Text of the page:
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Nathaniel Hackett Broncos

Should Broncos Fire Nathaniel Hackett? Answer Isn’t So Simple

  • Justin Melo
  • October 7, 2022
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The Denver Broncos managed to lose one of the worst primetime contests you’ll ever witness on Thursday. The Indianapolis Colts “defeated” the Broncos 12-9 in overtime. Broncos head coach Nathaniel Hackett was once again at the forefront of controversy. Hackett made several curious decisions down the stretch that directly contributed to Denver’s loss. Broncos general manager George Paton may need to start considering making an in-season coaching change.

The Colts received the ball first in overtime and scored a go-ahead field goal. The Broncos responded by marching down the field with just minutes left to play in the fifth and final quarter. The Broncos were faced with a 4th-and-inches that placed Hackett in a position to make a game-deciding decision. Hackett opted against playing for a tie, calling an offensive play that put quarterback Russell Wilson in shotgun. All-pro cornerback Stephon Gilmore broke up Wilson’s intended pass for Courtland Sutton and the Colts secured the victory.

We actually appreciated Hackett’s decision to aggressively attempt to win the contest. It likely qualified as the Broncos’ final possession given the draining clock. Had the Broncos opted for the field goal, they were likely destined to lose or tie. The play call was debatable given the down-and-distance, but it’s worth acknowledging Wilson missed a wide-open K.J. Hamler. Hackett should have been celebrating a victory.

Hackett’s overtime decision wasn’t his worst call of the night—although that’s debatable for some. Wilson possessed an opportunity to secure the victory before we reached sudden death. The Broncos were nursing a 9-6 lead with 2:13 remaining in the fourth quarter and possession of the football. Wilson curiously dropped back to pass on 3rd-and-4 from the Colts’ 13-yard line. Wilson forced a pass to reserve receiver Tyrie Cleveland and Gilmore intercepted it, giving the Colts an opportunity to drive down the field and tie the game and force overtime, an opportunity they ultimately pounced on.

Why didn’t Hackett run the ball in a critical situational football moment? Wilson had been struggling and ultimately finished 21-of-39 for 274 yards, zero touchdowns, and two interceptions. Wilson hadn’t earned the right to decide the outcome. The Broncos would have managed to run out the clock and claim victory had they picked up a first down. Broncos running back Mike Boone was averaging 5.4 yards per carry. If the Colts stuffed the run, the Broncos could have attempted a short field goal and taken a six-point lead late in regulation. That would have forced the Colts, who were out of timeouts, to drive down the field and do something they hadn’t done all night: score a touchdown.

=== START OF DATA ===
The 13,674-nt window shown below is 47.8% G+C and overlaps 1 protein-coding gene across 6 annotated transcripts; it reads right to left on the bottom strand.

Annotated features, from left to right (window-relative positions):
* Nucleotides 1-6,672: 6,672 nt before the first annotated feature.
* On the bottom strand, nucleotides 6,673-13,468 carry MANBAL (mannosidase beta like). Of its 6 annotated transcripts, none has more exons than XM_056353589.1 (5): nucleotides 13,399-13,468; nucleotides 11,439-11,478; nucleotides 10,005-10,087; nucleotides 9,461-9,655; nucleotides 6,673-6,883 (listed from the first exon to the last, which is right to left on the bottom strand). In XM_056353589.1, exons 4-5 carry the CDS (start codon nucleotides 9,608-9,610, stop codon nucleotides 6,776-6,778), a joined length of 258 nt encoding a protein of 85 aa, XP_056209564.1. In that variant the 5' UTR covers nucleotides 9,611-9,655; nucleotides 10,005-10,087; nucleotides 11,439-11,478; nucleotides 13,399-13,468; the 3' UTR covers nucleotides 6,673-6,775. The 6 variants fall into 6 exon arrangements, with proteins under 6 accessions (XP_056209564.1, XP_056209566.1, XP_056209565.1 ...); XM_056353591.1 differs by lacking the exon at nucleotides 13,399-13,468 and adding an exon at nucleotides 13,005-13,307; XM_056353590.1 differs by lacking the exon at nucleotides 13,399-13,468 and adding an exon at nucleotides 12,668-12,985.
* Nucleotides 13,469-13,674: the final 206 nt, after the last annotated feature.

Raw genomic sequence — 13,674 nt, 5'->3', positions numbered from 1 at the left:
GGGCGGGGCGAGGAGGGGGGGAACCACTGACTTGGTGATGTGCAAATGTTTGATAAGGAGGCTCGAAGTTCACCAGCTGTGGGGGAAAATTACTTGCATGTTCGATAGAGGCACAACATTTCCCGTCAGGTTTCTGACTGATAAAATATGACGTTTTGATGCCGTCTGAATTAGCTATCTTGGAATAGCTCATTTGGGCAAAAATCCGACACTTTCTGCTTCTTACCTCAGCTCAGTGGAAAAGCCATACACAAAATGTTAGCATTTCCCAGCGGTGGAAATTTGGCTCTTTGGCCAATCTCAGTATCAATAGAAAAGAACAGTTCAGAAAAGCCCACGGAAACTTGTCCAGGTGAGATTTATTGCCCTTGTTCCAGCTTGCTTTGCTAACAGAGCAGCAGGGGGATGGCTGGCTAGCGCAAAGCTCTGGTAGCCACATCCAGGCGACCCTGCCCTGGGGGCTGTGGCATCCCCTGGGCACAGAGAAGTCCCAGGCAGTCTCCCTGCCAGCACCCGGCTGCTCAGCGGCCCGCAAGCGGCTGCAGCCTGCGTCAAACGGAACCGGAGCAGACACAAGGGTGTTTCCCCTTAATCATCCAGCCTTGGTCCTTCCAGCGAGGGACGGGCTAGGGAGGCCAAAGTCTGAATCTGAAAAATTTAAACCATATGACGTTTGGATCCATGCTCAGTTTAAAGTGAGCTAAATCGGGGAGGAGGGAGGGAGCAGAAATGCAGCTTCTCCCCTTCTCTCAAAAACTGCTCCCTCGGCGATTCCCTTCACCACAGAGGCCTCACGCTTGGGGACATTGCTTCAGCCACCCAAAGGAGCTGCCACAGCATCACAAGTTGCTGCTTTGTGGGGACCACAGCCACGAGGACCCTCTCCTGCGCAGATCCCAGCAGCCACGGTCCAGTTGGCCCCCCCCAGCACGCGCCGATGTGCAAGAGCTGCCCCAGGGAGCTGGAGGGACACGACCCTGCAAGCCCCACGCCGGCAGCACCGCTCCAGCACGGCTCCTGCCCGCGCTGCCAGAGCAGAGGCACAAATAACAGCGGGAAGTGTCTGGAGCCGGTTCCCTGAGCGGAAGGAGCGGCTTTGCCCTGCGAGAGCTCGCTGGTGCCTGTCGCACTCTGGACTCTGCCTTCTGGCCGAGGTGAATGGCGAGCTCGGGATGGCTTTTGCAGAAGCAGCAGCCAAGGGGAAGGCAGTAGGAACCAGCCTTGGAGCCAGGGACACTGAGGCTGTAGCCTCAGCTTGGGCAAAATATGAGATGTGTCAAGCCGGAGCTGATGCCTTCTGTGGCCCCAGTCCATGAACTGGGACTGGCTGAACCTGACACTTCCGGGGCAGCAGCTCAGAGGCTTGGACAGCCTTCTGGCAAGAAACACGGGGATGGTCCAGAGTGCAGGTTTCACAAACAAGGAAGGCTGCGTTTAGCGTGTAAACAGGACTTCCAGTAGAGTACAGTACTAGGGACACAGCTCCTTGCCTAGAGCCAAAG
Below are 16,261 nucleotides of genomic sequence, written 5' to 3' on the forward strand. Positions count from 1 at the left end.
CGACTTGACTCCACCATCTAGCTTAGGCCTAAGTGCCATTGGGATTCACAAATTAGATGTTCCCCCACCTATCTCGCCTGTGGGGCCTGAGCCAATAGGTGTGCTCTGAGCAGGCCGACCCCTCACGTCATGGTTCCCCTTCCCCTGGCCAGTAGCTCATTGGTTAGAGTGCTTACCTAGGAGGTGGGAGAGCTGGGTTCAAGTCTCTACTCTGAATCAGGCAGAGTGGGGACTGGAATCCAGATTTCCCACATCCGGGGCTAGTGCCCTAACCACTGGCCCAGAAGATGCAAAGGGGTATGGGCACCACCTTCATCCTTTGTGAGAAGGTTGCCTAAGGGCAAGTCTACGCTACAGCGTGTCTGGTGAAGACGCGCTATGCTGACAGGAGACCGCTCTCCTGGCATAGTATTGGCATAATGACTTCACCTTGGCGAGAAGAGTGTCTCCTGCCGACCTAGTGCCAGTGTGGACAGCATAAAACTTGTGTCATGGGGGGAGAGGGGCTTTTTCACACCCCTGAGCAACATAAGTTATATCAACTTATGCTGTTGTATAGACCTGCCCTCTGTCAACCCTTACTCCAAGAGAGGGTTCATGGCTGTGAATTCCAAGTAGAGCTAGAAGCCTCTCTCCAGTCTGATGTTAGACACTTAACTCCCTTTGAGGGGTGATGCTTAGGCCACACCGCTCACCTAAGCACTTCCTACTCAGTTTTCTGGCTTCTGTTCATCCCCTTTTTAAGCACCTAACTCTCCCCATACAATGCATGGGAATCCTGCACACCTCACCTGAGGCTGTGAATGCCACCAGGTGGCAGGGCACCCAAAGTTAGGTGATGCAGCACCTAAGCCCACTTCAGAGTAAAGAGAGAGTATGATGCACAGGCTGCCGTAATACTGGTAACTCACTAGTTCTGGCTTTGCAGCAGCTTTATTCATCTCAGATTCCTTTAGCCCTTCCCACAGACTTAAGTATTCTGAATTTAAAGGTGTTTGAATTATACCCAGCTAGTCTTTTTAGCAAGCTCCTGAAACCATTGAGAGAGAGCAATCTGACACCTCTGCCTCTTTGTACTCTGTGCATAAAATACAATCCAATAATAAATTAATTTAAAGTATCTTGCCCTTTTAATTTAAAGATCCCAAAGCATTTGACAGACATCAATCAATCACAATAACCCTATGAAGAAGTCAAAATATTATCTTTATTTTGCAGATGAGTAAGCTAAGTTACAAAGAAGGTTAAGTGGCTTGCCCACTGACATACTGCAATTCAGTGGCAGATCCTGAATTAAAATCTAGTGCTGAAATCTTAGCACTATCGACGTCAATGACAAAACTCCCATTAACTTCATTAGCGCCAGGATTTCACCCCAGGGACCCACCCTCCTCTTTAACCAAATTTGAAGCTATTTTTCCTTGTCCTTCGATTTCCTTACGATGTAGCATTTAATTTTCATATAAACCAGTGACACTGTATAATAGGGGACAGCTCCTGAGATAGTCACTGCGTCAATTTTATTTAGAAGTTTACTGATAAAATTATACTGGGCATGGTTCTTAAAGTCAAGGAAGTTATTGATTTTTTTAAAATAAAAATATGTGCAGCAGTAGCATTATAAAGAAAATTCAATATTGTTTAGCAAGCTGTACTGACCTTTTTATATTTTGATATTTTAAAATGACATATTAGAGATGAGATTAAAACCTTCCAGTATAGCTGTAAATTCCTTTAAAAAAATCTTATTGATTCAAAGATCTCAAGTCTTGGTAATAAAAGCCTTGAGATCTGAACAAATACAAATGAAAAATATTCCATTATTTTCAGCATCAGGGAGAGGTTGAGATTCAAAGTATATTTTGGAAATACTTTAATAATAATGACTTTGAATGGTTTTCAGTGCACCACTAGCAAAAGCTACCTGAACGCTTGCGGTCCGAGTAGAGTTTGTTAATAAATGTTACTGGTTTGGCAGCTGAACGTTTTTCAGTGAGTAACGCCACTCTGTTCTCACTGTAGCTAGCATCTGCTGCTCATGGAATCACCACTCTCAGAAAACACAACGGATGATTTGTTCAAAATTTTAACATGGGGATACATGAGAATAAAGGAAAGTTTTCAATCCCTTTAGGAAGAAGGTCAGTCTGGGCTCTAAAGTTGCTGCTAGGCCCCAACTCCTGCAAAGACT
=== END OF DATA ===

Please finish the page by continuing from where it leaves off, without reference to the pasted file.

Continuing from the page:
It was another ill-advised decision from Hackett. They’re becoming the norm as opposed to the exception. Hackett’s coaching malpractice has contributed to several Broncos losses through just five weeks. The Broncos can’t keep watching Hackett cough away wins without considering a change.

Making an in-season change wouldn’t necessarily be straightforward. In most cases, teams are more willing to fire a head coach in the middle of the campaign when they possess another experienced coach on staff that can act as interim. The Broncos don’t possess that luxury. Offensive coordinator Justin Outten is a first-year coordinator with position coach experience in his past. Defensive coordinator Ejiro Evero is another first-year coordinator. The lone coach on Hackett’s staff with NFL head coaching experience is senior defensive assistant Dom Capers. The 72-year-old Capers probably isn’t a candidate. Running backs coach Tyrone Wheatley served as Morgan State’s head coach from 2019-21, but that hardly makes him a quality option. The Broncos may ironically be stuck with Hackett until season’s end due to the inexperienced staff he surrounded himself with.

Hackett’s Broncos are undisciplined. Hackett’s offense possesses legitimate structural and spacing issues. His in-game management is problematic. Hackett hasn’t flashed necessary week-to-week growth, either. His seat is becoming increasingly warm.

The 2-3 Broncos may legitimately be the league’s most disappointing team given their preseason expectations. Hackett continues to limit Denver’s upside. The Broncos must turn over every stone in search of solutions.

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Justin Melo